Mary Corbet

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I learned to embroider when I was a kid, when everyone was really into cross stitch (remember the '80s?). Eventually, I migrated to surface embroidery, teaching myself with whatever I could get my hands on...read more

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Pins, and more on Woad Dyeing of Textiles


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You might wonder what pins (as in, sewing pins) and woad have in common. And I wonder the same thing! According to Tony Robinson, making pins and dyeing with woad are two of the worst jobs in history. Following up on yesterday’s post on dyeing wool threads with woad, I started squizzing around the internet and found some interesting information. But by far the most interesting – and entertaining – are a couple clips from Tony Robinson’s series, The Worst Jobs in History. So I thought I’d point these out to you, in case you haven’t seen them, to give a little more insight into the dyeing of wool with woad.

Wool Tapestry with Blue Background

The dyer in Robinson’s video asserts that the blue from woad is one of the most brilliant colors remaining in textile collections from the medieval & Tudor ages. He attributes this to the properties of woad dyeing. Not only is the exposé on the job interesting, it’s also entertaining in a completely “Tony Robinson” way.

There are two clips that are of interest here, and the actual part about dyeing with woad doesn’t come in until about 5:13 on the first clip. However, those first five minutes of the first clip might be of interest to anyone who uses pins today. Robinson explores pin making in Tudor times, which should give you a whole new appreciation for The Pin.

The woad excerpt continues into the second clip, which is when you get to see the wool go from a rather wretched greenish yellow to a rich blue in just a matter of seconds. (Daily Newsletter Readers may have to visit today’s article on Needle ‘n Thread to view the videos, if they don’t show up in your e-mail).

Part One on Woad (starts at about 5:13)

Part Two on Woad (plus other stuff)

A few more points on woad, since so many folks expressed interest in it. Before you decide to replant your vegetable garden with woad and become a woad dyer on your free weekends, check with your local agricultural department. Woad is listed as a noxious plant in many states, and it’s actually prohibited in some. It’s an invasive “weed” and very aggressive. So you’ll want to find out a bit about it before you decide to plant heaps of it in your backyard. But curiously enough, woad is also being extensively studied right now for health benefits. Apparently, in China, woad root has been used for centuries to help with all kinds of ailments, and apparently woad has certain properties that may be helpful in fighting cancer. It’s an interesting plant to read about, with an interesting history.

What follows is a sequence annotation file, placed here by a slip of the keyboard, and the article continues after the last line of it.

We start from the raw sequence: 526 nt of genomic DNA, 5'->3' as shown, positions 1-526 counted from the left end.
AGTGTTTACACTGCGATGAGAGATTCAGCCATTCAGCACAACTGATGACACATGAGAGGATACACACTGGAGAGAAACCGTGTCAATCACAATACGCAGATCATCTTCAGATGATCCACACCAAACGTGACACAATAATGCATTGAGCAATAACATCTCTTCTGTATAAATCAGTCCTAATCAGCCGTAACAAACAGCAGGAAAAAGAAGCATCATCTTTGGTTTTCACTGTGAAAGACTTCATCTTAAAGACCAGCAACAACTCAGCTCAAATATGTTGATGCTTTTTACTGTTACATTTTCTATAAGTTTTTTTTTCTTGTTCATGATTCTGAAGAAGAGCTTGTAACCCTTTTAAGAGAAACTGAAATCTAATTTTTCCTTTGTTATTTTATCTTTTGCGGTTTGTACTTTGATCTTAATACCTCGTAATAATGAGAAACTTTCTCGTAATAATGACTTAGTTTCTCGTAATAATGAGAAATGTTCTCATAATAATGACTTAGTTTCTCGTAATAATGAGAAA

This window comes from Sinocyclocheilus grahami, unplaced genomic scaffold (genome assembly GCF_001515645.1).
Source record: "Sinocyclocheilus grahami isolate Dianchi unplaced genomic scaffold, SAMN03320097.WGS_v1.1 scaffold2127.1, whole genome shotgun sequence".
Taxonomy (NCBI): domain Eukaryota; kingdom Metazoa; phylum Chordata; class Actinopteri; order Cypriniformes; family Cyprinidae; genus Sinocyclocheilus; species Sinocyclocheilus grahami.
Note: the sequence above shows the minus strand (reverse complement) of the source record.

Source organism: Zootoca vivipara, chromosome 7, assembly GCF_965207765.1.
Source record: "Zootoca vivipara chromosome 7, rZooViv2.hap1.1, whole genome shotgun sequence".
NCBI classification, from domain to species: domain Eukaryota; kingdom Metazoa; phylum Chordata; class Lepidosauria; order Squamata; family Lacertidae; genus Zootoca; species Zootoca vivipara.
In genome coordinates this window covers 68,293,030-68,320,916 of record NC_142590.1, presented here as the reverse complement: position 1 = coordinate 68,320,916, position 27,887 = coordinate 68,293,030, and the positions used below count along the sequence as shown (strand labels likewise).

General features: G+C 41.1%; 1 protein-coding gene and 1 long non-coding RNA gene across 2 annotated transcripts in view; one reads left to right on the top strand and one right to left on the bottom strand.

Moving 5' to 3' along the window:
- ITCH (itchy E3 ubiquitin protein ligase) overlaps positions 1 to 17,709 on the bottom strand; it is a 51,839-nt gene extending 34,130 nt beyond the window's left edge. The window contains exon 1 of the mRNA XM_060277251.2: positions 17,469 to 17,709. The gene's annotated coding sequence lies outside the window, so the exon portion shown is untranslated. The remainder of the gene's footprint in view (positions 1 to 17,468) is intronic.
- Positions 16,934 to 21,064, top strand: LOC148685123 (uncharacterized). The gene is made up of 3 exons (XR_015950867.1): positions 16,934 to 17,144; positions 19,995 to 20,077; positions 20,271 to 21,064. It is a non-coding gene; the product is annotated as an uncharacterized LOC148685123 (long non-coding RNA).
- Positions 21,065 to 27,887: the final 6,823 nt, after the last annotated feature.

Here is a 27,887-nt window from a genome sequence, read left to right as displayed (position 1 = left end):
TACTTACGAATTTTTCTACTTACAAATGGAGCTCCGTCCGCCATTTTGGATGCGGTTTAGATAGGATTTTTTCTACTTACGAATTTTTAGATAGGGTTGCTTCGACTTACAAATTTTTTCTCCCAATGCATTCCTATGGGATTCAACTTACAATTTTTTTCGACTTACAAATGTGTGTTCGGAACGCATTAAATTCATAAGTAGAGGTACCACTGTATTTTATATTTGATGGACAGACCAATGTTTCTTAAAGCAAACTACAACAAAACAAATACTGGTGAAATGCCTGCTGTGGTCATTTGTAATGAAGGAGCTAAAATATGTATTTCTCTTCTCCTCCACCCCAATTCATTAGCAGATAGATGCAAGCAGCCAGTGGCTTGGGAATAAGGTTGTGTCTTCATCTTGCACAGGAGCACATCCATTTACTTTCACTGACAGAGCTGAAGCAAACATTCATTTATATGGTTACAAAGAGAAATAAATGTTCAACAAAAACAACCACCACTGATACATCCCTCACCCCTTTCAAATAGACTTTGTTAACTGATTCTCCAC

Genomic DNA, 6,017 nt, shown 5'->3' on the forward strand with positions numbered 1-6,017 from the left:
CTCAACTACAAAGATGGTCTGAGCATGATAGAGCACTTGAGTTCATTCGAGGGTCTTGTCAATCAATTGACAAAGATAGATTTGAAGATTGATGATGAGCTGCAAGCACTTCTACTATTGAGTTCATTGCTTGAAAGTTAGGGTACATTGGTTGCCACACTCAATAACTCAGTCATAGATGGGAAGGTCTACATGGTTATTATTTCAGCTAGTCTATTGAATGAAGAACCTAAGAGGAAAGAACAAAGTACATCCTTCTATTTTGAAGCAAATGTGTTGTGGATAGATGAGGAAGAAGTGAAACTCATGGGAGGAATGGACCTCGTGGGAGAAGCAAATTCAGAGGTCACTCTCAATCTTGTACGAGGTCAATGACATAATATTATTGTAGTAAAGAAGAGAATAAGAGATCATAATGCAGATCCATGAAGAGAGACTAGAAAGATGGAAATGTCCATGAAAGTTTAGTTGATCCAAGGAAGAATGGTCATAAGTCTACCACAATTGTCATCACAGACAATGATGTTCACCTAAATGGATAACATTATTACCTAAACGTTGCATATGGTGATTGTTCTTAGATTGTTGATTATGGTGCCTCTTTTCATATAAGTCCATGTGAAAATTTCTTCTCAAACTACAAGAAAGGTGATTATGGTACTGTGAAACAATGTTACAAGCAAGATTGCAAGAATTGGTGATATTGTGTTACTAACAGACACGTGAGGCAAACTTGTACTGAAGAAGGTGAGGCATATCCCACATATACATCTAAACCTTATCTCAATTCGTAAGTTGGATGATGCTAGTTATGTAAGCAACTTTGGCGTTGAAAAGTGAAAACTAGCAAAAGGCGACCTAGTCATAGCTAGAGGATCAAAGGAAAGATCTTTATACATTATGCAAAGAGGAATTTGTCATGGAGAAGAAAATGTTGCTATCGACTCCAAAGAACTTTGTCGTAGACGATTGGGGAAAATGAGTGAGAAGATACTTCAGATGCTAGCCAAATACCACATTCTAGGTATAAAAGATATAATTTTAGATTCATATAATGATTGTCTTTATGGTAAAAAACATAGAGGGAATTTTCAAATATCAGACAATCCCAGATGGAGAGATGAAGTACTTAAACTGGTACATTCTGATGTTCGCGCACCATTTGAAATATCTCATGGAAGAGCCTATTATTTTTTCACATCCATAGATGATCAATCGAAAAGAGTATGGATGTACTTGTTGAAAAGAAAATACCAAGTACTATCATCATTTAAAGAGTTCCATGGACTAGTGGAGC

I hope you enjoy these little video clips!

Tomorrow, thanks to Andie at Renaissance Dyeing, we’ll have a little crewel thread give-away of the woad range:

Woad Dyed Crewel Wool

Look for it!


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(10) Comments

  1. Mary you must have read my mind, I was also researching woad…to plant in my garden, ha!
    Of coarse a little invasive “weed” doesn’t scare me, my garden is full of them!
    Thank you for the information, very interesting,


  2. Thanks so much for the video clips on dying with woad. I really learned a great deal and being able to actually see the wool turn blue was magical!
    Best wishes,

  3. Mary, you’re the coolest! Great information for the curious ones in blogland.

    BTW, checked the EGA schedule of classes for next year. Will you ever consider offering up a class or two on the National Seminar level? Maybe 2013 or so? How does that work anyway? Do you have to be invited, or do you submit a class offering and get picked?

  4. Thanks for these videos Mary, gosh I am pleased that pins are machine made now and that I don’t have to use things made by poorly paid workers in horrible conditions.

    And the poor old fishwives, just another example of patriarchal societies not liking strong-minded women. Long live women’s lib!

  5. Thank you so much Mary, So lovely to see the late and great John Edmonds who did so much for natural dyeing and woad dyeing in particular. I used to think that the woad plant was pretty safe as far as invasion was concerned if one gathered all the flowers before they seeded but this last year I have been gathering woad from plants that have sprung up from old roots left in the ground. On the other hand a few years back there was an enormous woad field near here and today there is not one plant growing there not even in the hedgerows. I should add that fresh woad doesn’t smell quite so strong as the old fermented woad balls although it is smellier than indigo without a doubt. Luckily I don’t use woad everyday so I hope I am not a human Stilton. I will have to ask my friends!

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